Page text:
BY Harrison Pierce

October 30 2009 2:00 PM ET

Jill Vermeire AND DREW PINSKY X390 (VH1) | ADVOCATE.COM

Did you express this on camera?
Oh,
all the time. I told him, "I’m pretending you’re not here" [laughs]. A
lot of doctors in this country have a God complex. They really believe
in their own omnipotence. I said to him once, "I’m as bright as you." He
really tried very hard to get to be my friend. And we’re quite friendly
now. But during the show I found him really irritating. The woman who
was the actual sex therapist on the show, however, was just brilliant
and made me do things I’d never done before. I took it so seriously and
went on such a journey with her.
 
In your autobiographical film
AKA,
you clearly illustrate that you were a victim of serious sexual
abuse. Do you believe there’s a link between that abuse and your
sexually compulsive behavior?

For me, there’s a direct
relationship. That was an unresolved trauma that I revisited again and
again. Basically, the sexual escapades I was having fell into two very
specific categories: One was sort of "you’re cute and let’s go for it"
normal; the other, however, involved picking up really dangerous guys
who had, like, guns. I was basically re-creating the fear that I had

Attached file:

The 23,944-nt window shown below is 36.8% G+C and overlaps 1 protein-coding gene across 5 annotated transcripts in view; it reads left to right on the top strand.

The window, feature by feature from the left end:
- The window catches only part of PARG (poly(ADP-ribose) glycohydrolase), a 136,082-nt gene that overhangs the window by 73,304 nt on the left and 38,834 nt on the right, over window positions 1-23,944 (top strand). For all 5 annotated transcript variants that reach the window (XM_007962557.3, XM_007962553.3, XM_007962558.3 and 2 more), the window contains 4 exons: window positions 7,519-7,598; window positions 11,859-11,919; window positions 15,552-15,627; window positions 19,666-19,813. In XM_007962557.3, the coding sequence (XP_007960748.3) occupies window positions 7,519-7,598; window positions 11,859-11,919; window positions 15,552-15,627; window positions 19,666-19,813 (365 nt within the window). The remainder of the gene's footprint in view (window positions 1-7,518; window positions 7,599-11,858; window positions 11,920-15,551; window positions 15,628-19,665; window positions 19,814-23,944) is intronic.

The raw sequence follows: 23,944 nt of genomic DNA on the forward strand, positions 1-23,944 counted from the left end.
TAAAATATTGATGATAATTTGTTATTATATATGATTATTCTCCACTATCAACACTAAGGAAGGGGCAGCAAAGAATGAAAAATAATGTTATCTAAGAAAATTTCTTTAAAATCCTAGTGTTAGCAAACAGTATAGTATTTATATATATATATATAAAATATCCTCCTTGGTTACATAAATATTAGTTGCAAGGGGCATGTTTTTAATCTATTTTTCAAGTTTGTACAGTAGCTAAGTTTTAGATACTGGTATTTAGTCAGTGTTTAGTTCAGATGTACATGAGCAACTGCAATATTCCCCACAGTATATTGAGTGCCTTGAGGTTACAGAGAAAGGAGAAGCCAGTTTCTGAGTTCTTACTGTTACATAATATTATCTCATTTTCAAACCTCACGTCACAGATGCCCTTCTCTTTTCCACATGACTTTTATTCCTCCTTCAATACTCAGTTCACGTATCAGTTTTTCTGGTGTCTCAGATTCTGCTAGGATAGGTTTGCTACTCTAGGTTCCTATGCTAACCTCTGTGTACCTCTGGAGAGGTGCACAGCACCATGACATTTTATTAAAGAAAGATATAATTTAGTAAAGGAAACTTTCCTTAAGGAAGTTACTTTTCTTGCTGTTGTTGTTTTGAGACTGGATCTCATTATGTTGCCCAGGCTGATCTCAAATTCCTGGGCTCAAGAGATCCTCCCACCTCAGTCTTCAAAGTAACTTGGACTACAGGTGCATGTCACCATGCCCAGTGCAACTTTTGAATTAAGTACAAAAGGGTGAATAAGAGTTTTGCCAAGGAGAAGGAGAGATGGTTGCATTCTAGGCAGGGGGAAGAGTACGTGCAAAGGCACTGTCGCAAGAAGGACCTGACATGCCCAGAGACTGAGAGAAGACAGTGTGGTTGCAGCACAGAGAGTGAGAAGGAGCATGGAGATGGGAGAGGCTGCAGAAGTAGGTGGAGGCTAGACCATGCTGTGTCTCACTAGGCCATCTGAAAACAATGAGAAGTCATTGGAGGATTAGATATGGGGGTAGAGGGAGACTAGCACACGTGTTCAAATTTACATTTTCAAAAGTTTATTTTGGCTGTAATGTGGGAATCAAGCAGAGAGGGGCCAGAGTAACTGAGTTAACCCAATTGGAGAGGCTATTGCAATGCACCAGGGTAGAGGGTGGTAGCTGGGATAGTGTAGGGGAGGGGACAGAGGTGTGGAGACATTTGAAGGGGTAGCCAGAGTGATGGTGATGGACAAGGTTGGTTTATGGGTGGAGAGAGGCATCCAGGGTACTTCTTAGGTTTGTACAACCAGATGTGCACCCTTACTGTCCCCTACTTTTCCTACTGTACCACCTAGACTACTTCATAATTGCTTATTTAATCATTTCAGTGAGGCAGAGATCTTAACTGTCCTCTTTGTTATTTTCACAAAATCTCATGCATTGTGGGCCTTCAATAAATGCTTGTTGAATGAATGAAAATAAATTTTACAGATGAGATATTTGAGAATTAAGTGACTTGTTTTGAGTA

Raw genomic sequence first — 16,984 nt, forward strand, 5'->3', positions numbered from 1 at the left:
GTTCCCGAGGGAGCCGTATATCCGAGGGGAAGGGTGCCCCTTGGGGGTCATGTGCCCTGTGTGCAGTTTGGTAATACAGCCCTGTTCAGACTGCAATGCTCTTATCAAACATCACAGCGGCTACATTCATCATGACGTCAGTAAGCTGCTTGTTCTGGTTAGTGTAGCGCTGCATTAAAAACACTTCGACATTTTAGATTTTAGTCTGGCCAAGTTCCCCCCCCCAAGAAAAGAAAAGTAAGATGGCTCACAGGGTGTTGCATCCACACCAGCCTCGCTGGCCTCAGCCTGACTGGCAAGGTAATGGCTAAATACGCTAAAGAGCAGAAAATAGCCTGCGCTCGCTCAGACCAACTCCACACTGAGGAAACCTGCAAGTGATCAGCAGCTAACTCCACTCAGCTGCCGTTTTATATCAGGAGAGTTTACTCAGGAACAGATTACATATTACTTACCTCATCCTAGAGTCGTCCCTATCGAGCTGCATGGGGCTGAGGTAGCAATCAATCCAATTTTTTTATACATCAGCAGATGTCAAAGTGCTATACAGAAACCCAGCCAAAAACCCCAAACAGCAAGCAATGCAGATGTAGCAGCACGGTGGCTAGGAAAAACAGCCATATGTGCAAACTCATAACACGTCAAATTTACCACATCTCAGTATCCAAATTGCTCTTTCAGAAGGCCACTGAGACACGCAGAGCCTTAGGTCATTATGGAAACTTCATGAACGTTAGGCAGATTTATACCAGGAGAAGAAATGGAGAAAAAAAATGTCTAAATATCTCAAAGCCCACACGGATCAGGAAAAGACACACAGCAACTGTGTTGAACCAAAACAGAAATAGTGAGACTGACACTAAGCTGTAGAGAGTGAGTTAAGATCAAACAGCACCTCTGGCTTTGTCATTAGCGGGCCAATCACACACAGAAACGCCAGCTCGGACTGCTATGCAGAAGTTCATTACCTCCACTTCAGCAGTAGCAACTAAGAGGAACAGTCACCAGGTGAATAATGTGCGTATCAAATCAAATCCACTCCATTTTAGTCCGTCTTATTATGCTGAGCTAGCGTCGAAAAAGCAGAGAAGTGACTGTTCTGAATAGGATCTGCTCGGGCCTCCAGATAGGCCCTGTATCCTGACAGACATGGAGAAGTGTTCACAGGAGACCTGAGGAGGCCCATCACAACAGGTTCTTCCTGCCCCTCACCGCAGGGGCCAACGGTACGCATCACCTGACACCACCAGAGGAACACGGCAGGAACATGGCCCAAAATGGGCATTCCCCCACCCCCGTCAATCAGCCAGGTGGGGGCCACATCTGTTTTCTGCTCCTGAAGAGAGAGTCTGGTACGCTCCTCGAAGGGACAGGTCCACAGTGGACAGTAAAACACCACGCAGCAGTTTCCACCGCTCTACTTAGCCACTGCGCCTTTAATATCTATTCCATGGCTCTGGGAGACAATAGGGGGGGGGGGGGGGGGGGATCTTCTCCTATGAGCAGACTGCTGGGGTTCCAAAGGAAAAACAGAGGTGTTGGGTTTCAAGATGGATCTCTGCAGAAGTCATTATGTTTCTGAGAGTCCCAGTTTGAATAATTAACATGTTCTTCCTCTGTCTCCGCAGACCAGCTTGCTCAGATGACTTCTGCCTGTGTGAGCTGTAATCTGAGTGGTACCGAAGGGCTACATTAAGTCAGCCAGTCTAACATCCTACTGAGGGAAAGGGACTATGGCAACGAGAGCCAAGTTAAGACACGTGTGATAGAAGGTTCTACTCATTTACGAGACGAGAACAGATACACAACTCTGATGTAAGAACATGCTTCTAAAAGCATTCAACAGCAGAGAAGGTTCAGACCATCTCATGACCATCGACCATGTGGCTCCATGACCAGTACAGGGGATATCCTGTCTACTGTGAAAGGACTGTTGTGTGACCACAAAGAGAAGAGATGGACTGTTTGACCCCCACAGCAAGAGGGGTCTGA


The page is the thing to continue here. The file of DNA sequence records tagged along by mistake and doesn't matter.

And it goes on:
with my stepfather. I was retraumatizing myself. Since realizing that
I’ve become a very different person. Really confident, really happy,
not angry, not people-pleasing. I can tell you, it breaks my heart that
it took me this long to feel good about who I am.
 
When you
faked your identity and immersed yourself in '70s British upper-class
culture, your life took on a sort of Patricia Highsmith quality — at
the time, did you feel like some kind of bold literary character?

Babe, I was 16 and from a small seaside town. I didn’t read
novels. It wasn’t all a grand literary allusion. It was just me wanting
what the rich people had. I sort of saw that they were free and that
their stories were fabulous. I wanted a fabulous story. I didn’t want a
story about a small house, in a poor area, being fucked in the ass by
my stepfather. I wanted to have a new story that was glamour and
gilding and jewels and dressing up and a Joan Crawford mama.
 
In England you were known as “the prisoner," then as a "maverick filmmaker"… do you mind being known now as a "sex addict"?
Not at all, because I know in many ways I’m in the vanguard of
something quite extraordinary by being on the show. I know that there
are a lot of us out there.
 
Do you think sex addiction is more rampant in the gay community?
What you have in the gay community is a shame-based society. A lot of
these men come with a lot of shame into the big cities because they’ve
been thrown out of their homes, or they’ve left looking for something
better. So I think a lot of people drown their sorrows in alcohol and
sexually acting out because it gives them power. I think we use sex
differently than straight people. I think men together use sex very
differently than women together or straight people together. I think we
explore ideas of power, lost power — a lot of us feel very powerful when
we walk into a club and get looked at. There’s a whole aspect to it
which is about self-worth.













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